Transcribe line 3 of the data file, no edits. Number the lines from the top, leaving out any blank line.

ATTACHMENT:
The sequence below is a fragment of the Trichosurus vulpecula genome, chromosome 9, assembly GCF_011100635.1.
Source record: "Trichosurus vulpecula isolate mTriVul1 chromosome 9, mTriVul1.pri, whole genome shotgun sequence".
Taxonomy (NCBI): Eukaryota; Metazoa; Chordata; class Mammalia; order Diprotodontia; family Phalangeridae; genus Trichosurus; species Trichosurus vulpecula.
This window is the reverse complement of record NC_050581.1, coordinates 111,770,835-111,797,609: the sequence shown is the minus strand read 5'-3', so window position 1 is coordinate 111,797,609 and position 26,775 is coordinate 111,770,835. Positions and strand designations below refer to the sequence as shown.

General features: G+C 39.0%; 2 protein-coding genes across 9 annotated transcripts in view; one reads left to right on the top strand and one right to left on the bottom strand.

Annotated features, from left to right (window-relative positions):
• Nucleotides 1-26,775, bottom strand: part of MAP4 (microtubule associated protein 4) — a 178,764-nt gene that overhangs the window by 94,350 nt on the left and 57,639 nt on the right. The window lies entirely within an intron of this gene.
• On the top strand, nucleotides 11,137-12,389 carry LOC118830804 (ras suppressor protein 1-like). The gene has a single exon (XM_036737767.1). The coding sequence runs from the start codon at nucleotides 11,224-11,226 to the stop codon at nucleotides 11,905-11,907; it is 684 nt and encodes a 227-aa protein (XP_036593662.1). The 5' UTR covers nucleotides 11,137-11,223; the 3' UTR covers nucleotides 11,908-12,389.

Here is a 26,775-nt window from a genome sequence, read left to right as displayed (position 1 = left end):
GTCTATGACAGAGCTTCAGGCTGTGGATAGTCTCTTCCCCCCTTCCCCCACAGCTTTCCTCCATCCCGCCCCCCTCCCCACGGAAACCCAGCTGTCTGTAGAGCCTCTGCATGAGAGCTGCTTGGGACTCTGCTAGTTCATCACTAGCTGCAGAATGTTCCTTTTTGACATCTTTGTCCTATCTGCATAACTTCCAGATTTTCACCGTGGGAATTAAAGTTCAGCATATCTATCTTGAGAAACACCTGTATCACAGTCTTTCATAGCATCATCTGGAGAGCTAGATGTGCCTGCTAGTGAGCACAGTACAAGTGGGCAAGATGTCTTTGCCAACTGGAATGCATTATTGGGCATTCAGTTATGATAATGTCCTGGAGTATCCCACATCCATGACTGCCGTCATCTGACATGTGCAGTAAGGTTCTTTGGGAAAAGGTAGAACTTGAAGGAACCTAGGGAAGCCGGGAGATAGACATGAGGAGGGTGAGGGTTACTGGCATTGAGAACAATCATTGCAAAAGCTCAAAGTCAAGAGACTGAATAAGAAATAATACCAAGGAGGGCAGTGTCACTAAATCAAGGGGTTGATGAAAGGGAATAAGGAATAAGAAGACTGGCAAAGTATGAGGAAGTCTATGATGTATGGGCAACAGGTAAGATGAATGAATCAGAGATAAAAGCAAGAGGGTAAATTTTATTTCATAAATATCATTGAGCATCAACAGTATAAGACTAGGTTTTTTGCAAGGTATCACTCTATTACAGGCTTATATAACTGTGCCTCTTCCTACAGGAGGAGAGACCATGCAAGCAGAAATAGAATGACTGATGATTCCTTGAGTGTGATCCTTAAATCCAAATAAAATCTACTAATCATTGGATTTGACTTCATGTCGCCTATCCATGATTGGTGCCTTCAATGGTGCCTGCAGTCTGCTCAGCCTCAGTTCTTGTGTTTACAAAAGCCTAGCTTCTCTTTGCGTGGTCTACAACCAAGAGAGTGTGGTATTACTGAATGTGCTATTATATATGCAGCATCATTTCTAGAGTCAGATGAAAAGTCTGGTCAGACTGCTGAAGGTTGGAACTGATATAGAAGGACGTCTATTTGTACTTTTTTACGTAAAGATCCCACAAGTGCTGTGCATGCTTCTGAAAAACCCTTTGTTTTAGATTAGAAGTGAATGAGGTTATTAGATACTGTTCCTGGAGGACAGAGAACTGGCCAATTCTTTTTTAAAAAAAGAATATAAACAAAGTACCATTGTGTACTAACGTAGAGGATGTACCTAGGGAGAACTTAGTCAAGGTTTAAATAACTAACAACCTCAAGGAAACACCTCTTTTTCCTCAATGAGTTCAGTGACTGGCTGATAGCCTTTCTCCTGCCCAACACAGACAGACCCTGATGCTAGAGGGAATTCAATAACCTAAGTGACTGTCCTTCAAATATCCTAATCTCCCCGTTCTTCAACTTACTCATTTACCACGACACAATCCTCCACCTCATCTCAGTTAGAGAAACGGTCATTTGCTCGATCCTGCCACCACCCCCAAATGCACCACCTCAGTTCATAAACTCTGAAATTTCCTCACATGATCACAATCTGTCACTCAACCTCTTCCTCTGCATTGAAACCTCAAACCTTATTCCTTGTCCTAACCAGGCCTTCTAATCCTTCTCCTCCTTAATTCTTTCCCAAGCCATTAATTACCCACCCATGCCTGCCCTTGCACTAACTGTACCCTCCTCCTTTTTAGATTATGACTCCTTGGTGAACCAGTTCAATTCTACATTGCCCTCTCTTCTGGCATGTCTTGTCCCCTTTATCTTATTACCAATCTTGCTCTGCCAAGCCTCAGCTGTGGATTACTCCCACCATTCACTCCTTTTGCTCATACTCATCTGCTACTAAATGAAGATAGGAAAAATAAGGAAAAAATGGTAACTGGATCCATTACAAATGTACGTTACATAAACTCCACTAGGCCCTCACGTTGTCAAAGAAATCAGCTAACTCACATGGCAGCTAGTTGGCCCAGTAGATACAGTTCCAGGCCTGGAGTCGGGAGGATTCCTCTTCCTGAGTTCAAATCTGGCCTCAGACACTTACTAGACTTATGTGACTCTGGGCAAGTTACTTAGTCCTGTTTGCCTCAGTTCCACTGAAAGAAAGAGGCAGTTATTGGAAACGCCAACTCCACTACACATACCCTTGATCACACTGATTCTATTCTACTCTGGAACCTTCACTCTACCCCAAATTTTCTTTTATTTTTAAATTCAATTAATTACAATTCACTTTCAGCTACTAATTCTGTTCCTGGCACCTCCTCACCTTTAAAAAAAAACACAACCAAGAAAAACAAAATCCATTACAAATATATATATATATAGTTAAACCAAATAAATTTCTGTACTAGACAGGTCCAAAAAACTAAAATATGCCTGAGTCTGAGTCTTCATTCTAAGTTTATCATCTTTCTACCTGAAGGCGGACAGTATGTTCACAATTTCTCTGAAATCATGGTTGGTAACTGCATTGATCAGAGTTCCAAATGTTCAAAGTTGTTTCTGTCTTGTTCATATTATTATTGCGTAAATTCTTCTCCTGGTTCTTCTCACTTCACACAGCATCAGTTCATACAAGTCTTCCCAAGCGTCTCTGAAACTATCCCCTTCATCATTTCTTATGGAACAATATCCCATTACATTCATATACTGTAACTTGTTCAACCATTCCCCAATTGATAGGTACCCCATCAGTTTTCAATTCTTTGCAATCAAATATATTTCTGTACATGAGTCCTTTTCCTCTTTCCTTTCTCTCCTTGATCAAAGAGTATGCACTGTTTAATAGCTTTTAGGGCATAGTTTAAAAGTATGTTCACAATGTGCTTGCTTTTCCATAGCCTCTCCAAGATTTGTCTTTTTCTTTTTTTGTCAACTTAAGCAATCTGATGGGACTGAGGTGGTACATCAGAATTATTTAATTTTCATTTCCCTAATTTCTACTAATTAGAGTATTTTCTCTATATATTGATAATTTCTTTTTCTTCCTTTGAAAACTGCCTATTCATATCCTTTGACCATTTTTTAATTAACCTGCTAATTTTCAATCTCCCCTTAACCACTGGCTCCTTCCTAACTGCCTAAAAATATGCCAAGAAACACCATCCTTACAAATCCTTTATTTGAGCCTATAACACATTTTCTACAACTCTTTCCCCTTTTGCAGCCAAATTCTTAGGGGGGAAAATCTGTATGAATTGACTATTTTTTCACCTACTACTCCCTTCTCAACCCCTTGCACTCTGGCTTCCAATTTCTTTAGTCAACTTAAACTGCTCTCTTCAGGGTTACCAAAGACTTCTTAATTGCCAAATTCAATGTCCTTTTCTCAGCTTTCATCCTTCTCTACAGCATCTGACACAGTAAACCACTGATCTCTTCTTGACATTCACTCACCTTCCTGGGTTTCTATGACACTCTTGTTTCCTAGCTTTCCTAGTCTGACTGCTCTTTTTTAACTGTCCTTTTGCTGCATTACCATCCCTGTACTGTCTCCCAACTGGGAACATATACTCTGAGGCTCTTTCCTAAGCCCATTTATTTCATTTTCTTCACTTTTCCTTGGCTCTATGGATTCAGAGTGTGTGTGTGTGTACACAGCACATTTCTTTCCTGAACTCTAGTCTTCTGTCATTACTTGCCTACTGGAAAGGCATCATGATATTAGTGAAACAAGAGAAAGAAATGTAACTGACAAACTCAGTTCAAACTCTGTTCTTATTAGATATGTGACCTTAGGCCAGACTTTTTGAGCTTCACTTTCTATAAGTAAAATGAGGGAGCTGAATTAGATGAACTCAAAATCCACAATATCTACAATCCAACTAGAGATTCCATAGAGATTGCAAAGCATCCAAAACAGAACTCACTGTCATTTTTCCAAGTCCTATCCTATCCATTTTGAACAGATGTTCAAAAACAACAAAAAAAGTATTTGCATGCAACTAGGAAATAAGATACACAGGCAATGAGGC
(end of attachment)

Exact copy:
Taxonomy (NCBI): Eukaryota; Metazoa; Chordata; class Mammalia; order Diprotodontia; family Phalangeridae; genus Trichosurus; species Trichosurus vulpecula.